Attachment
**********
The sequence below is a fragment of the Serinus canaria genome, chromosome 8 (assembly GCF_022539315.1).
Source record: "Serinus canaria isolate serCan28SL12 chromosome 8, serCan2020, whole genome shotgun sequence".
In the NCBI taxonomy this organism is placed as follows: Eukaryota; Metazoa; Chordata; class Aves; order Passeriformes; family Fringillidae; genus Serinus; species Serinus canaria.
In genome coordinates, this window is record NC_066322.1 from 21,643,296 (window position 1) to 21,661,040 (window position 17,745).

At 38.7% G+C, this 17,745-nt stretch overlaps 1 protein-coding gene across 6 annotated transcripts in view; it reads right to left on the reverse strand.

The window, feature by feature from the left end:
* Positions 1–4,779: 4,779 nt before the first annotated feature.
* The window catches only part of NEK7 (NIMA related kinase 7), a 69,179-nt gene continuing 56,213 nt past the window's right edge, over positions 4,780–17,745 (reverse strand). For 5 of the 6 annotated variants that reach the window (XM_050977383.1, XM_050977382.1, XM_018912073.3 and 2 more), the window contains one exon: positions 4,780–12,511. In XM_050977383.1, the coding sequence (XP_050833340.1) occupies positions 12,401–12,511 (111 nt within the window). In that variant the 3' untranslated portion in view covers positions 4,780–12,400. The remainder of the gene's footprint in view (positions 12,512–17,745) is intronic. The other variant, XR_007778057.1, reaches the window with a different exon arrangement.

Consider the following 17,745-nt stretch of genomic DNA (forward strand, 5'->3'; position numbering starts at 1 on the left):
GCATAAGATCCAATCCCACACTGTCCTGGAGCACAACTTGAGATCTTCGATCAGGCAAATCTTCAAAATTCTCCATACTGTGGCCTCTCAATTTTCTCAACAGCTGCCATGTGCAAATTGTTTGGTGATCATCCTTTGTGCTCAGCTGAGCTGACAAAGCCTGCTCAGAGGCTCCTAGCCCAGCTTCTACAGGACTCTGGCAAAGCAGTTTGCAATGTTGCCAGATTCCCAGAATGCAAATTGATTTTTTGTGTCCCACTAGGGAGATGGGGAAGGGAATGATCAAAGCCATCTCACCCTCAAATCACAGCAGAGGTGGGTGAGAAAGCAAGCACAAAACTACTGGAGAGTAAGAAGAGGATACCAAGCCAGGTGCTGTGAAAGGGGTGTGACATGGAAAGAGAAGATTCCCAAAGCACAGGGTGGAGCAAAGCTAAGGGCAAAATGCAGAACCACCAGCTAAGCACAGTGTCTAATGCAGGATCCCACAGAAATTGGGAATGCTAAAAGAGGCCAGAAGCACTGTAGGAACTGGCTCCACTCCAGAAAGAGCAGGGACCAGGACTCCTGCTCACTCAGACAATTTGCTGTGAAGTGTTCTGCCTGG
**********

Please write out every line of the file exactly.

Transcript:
The sequence below is a fragment of the Serinus canaria genome, chromosome 8 (assembly GCF_022539315.1).
Source record: "Serinus canaria isolate serCan28SL12 chromosome 8, serCan2020, whole genome shotgun sequence".
In the NCBI taxonomy this organism is placed as follows: Eukaryota; Metazoa; Chordata; class Aves; order Passeriformes; family Fringillidae; genus Serinus; species Serinus canaria.
In genome coordinates, this window is record NC_066322.1 from 21,643,296 (window position 1) to 21,661,040 (window position 17,745).

At 38.7% G+C, this 17,745-nt stretch overlaps 1 protein-coding gene across 6 annotated transcripts in view; it reads right to left on the reverse strand.

The window, feature by feature from the left end:
* Positions 1–4,779: 4,779 nt before the first annotated feature.
* The window catches only part of NEK7 (NIMA related kinase 7), a 69,179-nt gene continuing 56,213 nt past the window's right edge, over positions 4,780–17,745 (reverse strand). For 5 of the 6 annotated variants that reach the window (XM_050977383.1, XM_050977382.1, XM_018912073.3 and 2 more), the window contains one exon: positions 4,780–12,511. In XM_050977383.1, the coding sequence (XP_050833340.1) occupies positions 12,401–12,511 (111 nt within the window). In that variant the 3' untranslated portion in view covers positions 4,780–12,400. The remainder of the gene's footprint in view (positions 12,512–17,745) is intronic. The other variant, XR_007778057.1, reaches the window with a different exon arrangement.

Consider the following 17,745-nt stretch of genomic DNA (forward strand, 5'->3'; position numbering starts at 1 on the left):
GCATAAGATCCAATCCCACACTGTCCTGGAGCACAACTTGAGATCTTCGATCAGGCAAATCTTCAAAATTCTCCATACTGTGGCCTCTCAATTTTCTCAACAGCTGCCATGTGCAAATTGTTTGGTGATCATCCTTTGTGCTCAGCTGAGCTGACAAAGCCTGCTCAGAGGCTCCTAGCCCAGCTTCTACAGGACTCTGGCAAAGCAGTTTGCAATGTTGCCAGATTCCCAGAATGCAAATTGATTTTTTGTGTCCCACTAGGGAGATGGGGAAGGGAATGATCAAAGCCATCTCACCCTCAAATCACAGCAGAGGTGGGTGAGAAAGCAAGCACAAAACTACTGGAGAGTAAGAAGAGGATACCAAGCCAGGTGCTGTGAAAGGGGTGTGACATGGAAAGAGAAGATTCCCAAAGCACAGGGTGGAGCAAAGCTAAGGGCAAAATGCAGAACCACCAGCTAAGCACAGTGTCTAATGCAGGATCCCACAGAAATTGGGAATGCTAAAAGAGGCCAGAAGCACTGTAGGAACTGGCTCCACTCCAGAAAGAGCAGGGACCAGGACTCCTGCTCACTCAGACAATTTGCTGTGAAGTGTTCTGCCTGG